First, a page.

Spoke tension meter question

Mar 10, 2009
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I am checking the spoke tension on a pair of wheels I have with a Park spoke tension meter. I noticed that on the rear wheel (driver side) that there are different tensions for the spokes that cross underneath vs the ones that cross over the top of another spoke (2 cross pattern). Is this normal? Or should I be retensioning the spokes so they are exactly the same regardless of the cross over position?
 
Mar 11, 2009
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I would drop RDV4ROUBAIX a PM and ask him directly ... he builds wheels for a living.

I wouldn't mess with spoke tension unless you know what you are doing.
 
Mar 19, 2009
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To save a little space in my PM box I'll just answer it here.

When you're close to final tension the difference in deflection readings on your gauge between crossed spokes usually reads at about .10–.15mm, find a happy midpoint like .5

If building an aluminum rimmed wheel you'll usually get varying kgf numbers with the two spokes next to the seam of the rim, just get it as close as possible to the rest while keeping everything nice and true. Remember, as you start to build tension attend to whatever is worse. You can have even tension, but need some vert or horizontal truing and visa-versa, the trick is to make those finite adjustments towards final tension to even all that out.
 
RDV4ROUBAIX said:
To save a little space in my PM box I'll just answer it here.

When you're close to final tension the difference in deflection readings on your gauge between crossed spokes usually reads at about .10–.15mm, find a happy midpoint like .5

If building an aluminum rimmed wheel you'll usually get varying kgf numbers with the two spokes next to the seam of the rim, just get it as close as possible to the rest while keeping everything nice and true. Remember, as you start to build tension attend to whatever is worse. You can have even tension, but need some vert or horizontal truing and visa-versa, the trick is to make those finite adjustments towards final tension to even all that out.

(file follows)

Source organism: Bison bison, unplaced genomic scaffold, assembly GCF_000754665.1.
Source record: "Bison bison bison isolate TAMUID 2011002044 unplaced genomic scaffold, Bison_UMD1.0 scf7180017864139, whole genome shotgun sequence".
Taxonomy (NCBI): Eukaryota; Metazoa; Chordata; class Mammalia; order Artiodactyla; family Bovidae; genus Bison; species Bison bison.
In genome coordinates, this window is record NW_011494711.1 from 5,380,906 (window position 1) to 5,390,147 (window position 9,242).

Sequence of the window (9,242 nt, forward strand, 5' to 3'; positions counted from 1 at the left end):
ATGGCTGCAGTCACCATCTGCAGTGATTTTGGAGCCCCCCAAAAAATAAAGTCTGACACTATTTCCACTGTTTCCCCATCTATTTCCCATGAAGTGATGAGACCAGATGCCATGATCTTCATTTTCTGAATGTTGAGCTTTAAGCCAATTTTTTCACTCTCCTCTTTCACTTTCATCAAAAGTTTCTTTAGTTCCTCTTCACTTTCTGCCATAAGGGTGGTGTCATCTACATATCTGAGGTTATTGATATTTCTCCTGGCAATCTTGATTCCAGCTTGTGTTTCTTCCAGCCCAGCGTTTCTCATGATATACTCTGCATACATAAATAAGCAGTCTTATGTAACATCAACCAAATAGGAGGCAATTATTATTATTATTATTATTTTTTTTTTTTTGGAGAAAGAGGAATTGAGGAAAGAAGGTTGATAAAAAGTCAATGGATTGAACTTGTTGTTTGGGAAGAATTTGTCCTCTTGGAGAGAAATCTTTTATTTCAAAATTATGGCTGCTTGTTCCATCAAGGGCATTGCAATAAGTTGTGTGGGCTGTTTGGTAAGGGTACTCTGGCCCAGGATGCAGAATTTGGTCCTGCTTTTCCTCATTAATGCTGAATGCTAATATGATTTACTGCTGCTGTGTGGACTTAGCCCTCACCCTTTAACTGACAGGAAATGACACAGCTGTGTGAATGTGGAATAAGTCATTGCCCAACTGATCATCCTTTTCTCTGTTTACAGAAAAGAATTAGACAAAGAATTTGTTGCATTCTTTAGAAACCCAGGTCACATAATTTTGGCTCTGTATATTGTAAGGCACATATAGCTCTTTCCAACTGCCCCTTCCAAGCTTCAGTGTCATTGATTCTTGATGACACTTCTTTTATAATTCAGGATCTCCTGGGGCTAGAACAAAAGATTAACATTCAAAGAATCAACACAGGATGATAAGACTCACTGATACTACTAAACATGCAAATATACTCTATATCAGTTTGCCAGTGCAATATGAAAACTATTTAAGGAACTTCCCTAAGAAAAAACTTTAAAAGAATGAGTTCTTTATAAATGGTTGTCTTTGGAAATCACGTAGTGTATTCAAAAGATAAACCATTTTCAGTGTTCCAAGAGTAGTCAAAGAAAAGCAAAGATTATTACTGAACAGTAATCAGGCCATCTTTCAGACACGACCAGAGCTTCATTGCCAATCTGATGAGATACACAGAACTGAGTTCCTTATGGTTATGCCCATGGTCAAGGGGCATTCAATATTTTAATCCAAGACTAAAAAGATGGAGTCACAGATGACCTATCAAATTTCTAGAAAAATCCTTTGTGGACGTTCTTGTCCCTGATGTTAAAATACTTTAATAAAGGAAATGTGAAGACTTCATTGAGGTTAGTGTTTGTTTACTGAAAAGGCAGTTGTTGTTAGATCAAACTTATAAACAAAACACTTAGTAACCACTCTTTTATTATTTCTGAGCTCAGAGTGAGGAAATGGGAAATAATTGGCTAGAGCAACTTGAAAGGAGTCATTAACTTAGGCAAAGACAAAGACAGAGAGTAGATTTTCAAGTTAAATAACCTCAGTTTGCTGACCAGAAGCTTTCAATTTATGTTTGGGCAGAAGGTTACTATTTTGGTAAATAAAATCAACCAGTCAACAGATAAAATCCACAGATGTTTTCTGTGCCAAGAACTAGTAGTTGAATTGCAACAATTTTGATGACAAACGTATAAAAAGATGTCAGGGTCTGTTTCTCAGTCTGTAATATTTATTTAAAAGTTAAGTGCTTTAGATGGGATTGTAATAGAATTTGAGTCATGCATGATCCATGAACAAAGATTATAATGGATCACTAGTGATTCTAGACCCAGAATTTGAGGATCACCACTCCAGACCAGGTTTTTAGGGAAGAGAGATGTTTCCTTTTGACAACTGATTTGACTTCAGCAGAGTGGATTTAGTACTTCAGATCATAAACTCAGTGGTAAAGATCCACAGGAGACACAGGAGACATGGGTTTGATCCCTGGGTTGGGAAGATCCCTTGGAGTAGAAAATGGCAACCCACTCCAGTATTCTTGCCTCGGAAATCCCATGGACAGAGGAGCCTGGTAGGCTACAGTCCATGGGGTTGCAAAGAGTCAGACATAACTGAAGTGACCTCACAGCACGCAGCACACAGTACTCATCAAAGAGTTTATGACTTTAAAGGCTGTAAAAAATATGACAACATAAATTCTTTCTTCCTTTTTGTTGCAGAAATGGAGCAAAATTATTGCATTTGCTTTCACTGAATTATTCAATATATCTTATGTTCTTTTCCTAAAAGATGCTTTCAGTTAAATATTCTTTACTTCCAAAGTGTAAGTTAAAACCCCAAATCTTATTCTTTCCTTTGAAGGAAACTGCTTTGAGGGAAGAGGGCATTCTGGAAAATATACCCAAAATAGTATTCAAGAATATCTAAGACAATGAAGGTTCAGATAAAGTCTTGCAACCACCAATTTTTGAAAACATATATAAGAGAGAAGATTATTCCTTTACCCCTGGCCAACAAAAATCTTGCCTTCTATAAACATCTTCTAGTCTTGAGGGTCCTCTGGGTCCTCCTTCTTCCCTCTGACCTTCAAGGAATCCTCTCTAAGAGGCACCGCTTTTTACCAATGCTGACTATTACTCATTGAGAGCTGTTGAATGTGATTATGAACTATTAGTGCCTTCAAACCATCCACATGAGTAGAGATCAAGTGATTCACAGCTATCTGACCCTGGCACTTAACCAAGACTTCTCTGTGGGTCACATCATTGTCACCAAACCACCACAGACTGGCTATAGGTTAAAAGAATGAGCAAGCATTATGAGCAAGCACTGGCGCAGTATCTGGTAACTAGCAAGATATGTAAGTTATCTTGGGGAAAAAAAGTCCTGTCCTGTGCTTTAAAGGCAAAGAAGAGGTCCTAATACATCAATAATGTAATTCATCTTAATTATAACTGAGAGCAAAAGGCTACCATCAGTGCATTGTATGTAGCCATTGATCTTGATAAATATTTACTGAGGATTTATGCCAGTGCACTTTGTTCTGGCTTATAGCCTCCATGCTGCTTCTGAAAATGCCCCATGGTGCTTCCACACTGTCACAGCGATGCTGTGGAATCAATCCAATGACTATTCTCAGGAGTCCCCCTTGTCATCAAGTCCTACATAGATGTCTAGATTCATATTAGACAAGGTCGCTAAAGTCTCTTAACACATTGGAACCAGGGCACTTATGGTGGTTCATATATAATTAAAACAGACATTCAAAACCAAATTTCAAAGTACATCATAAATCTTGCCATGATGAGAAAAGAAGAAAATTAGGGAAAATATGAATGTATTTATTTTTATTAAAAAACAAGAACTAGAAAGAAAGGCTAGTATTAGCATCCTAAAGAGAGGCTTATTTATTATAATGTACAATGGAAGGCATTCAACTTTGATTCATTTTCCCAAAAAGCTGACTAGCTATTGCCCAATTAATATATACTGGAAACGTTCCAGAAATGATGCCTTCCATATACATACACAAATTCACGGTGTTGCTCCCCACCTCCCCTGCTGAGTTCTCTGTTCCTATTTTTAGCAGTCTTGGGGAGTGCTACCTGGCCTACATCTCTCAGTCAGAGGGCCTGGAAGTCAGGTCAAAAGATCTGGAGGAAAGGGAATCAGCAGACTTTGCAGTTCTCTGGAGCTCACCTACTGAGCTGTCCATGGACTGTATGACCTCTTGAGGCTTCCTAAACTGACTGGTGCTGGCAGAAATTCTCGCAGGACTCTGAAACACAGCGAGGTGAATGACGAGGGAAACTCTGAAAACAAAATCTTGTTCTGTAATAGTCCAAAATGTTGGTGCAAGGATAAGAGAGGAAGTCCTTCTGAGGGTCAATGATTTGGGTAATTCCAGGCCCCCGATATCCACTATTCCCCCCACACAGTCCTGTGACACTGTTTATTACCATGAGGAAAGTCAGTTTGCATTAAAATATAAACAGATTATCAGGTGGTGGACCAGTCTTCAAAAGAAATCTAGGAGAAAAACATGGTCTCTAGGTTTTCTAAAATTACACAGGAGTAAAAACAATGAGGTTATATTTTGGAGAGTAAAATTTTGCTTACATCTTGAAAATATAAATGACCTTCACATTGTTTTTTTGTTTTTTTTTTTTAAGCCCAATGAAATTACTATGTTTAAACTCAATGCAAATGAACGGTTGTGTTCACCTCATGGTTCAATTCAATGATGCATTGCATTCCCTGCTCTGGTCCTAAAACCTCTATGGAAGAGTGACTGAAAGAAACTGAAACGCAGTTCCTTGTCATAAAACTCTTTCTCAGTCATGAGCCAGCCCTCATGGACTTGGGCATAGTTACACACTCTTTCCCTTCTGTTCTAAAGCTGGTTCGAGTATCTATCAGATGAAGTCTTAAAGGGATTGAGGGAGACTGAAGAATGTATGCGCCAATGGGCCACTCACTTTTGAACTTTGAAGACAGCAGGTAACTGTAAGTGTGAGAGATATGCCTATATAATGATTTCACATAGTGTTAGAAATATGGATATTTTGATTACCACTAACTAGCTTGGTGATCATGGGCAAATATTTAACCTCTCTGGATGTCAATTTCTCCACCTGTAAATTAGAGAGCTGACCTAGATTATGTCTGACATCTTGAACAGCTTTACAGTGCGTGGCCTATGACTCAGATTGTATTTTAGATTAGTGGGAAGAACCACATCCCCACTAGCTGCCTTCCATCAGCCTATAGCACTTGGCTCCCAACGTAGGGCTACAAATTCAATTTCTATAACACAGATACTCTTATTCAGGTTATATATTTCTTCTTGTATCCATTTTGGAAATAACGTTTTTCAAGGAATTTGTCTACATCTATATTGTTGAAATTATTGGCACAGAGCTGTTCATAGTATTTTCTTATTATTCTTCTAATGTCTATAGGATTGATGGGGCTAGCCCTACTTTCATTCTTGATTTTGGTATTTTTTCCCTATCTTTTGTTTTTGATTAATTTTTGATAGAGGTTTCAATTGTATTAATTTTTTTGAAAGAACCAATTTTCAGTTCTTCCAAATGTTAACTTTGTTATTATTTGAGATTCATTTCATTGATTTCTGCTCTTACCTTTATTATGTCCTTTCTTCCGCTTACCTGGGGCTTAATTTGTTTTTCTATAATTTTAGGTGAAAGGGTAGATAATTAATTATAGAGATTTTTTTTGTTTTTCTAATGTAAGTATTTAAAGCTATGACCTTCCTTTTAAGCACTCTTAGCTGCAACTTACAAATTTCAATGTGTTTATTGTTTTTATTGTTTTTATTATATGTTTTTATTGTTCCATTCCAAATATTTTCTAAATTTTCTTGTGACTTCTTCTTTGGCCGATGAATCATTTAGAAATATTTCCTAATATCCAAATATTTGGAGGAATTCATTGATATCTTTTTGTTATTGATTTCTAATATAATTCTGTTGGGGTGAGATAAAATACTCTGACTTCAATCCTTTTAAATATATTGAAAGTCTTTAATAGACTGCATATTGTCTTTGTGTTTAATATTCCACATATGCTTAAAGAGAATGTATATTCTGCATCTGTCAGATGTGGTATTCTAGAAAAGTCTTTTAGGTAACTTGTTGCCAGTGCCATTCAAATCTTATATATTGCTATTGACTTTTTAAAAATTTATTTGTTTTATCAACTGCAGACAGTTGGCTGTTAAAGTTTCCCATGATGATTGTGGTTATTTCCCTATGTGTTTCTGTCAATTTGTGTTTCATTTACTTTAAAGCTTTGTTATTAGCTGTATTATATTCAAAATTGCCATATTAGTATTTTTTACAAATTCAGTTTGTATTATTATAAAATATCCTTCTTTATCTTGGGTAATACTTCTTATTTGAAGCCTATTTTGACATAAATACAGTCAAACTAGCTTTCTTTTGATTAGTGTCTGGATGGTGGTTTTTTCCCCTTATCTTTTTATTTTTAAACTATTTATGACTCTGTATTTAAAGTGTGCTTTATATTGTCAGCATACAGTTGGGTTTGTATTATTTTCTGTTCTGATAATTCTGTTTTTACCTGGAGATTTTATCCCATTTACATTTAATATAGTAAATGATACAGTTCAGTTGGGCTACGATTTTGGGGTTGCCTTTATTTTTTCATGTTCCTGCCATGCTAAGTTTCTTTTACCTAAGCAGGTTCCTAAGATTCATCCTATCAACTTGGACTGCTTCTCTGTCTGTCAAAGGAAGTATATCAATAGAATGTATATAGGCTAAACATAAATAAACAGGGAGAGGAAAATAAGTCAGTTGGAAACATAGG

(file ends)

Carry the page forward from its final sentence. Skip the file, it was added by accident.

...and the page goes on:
Not sure I understand... for a happy medium of 0.5 in your deflection example (.1-.15) does that mean you'd be looking for something around 0.125 (or halfway between)?

Just curious about why expect varying kgf numbers around the seam.

To even things all out (horiz and vert truing) I've noticed that to work a slight ovalized wheel (that has even tension on spokes) into a round wheel I'd sometimes have to put more or less tension on the spokes, instead of even tension. So I guess that is normal??? I thought I might be doing something wrong but as long as I had a round and true wheel I didn't worry about it.

thanks for the advice.
 
Mar 19, 2009
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on3m@n@rmy said:
Not sure I understand... for a happy medium of 0.5 in your deflection example (.1-.15) does that mean you'd be looking for something around 0.125 (or halfway between)?
Correction, .05mm deflection. Haven't used my tensiometer in a while for spoke to spoke readings, had to actually look at my kgf chart for this, I usually go by tone, F#, DING! Keeping in mind that on most tensiometers 1mm represents .01mm in deflection which is why all come with a chart for kgf conversion.

Just curious about why expect varying kgf numbers around the seam.
It usually reads higher because most alloy rims also are held together with a sleeve at the joint which makes that area a little harder than the rest of the rim.

To even things all out (horiz and vert truing) I've noticed that to work a slight ovalized wheel (that has even tension on spokes) into a round wheel I'd sometimes have to put more or less tension on the spokes, instead of even tension. So I guess that is normal??? I thought I might be doing something wrong but as long as I had a round and true wheel I didn't worry about it.

thanks for the advice.
Your main goal is obviously a true wheel, but to stay true you need even tension. When you're working on an egg or ovalized wheel you first need to make a critical decision whether it's fixable or trueable, sometimes you just need to rebuild. I think with the OP we're talking about a new build, but I'll continue. To work an oval back to round you need to over tighten the high points and loosen the low points. Once the rim is visually round again bring back to tension while keeping it round. Cannot compromise tension for trueness. Uneven tension makes for a weak wheel.
 
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